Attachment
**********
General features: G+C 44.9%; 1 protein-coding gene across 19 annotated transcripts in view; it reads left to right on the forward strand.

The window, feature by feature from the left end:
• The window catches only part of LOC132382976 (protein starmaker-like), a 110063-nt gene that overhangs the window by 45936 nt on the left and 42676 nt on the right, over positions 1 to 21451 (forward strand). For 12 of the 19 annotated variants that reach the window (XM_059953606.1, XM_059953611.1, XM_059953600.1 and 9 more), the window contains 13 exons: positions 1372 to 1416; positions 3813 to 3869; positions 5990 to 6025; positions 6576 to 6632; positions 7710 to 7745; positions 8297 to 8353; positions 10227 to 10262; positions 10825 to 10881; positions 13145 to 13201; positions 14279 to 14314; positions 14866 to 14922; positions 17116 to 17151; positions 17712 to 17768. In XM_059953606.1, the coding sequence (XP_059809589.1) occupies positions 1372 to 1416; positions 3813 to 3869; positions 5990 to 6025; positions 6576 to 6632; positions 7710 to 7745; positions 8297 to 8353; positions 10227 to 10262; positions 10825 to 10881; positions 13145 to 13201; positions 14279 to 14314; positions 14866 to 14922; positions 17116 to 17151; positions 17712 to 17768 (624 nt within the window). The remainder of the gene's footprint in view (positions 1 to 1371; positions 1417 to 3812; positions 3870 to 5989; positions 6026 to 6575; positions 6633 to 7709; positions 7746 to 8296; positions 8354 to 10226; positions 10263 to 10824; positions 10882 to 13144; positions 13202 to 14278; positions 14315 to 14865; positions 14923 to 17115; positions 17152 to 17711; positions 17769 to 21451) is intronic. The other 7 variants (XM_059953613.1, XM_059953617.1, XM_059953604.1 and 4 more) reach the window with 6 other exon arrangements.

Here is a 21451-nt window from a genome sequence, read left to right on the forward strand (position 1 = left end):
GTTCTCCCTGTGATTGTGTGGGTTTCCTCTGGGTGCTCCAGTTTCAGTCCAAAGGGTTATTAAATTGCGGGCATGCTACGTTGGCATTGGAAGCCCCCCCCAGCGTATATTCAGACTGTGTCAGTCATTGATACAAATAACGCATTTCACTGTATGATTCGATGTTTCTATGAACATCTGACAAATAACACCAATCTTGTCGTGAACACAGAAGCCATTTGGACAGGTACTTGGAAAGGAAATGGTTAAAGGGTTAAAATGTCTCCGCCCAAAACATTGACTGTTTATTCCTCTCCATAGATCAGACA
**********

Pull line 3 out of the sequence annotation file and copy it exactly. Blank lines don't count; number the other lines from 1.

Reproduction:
• The window catches only part of LOC132382976 (protein starmaker-like), a 110063-nt gene that overhangs the window by 45936 nt on the left and 42676 nt on the right, over positions 1 to 21451 (forward strand). For 12 of the 19 annotated variants that reach the window (XM_059953606.1, XM_059953611.1, XM_059953600.1 and 9 more), the window contains 13 exons: positions 1372 to 1416; positions 3813 to 3869; positions 5990 to 6025; positions 6576 to 6632; positions 7710 to 7745; positions 8297 to 8353; positions 10227 to 10262; positions 10825 to 10881; positions 13145 to 13201; positions 14279 to 14314; positions 14866 to 14922; positions 17116 to 17151; positions 17712 to 17768. In XM_059953606.1, the coding sequence (XP_059809589.1) occupies positions 1372 to 1416; positions 3813 to 3869; positions 5990 to 6025; positions 6576 to 6632; positions 7710 to 7745; positions 8297 to 8353; positions 10227 to 10262; positions 10825 to 10881; positions 13145 to 13201; positions 14279 to 14314; positions 14866 to 14922; positions 17116 to 17151; positions 17712 to 17768 (624 nt within the window). The remainder of the gene's footprint in view (positions 1 to 1371; positions 1417 to 3812; positions 3870 to 5989; positions 6026 to 6575; positions 6633 to 7709; positions 7746 to 8296; positions 8354 to 10226; positions 10263 to 10824; positions 10882 to 13144; positions 13202 to 14278; positions 14315 to 14865; positions 14923 to 17115; positions 17152 to 17711; positions 17769 to 21451) is intronic. The other 7 variants (XM_059953613.1, XM_059953617.1, XM_059953604.1 and 4 more) reach the window with 6 other exon arrangements.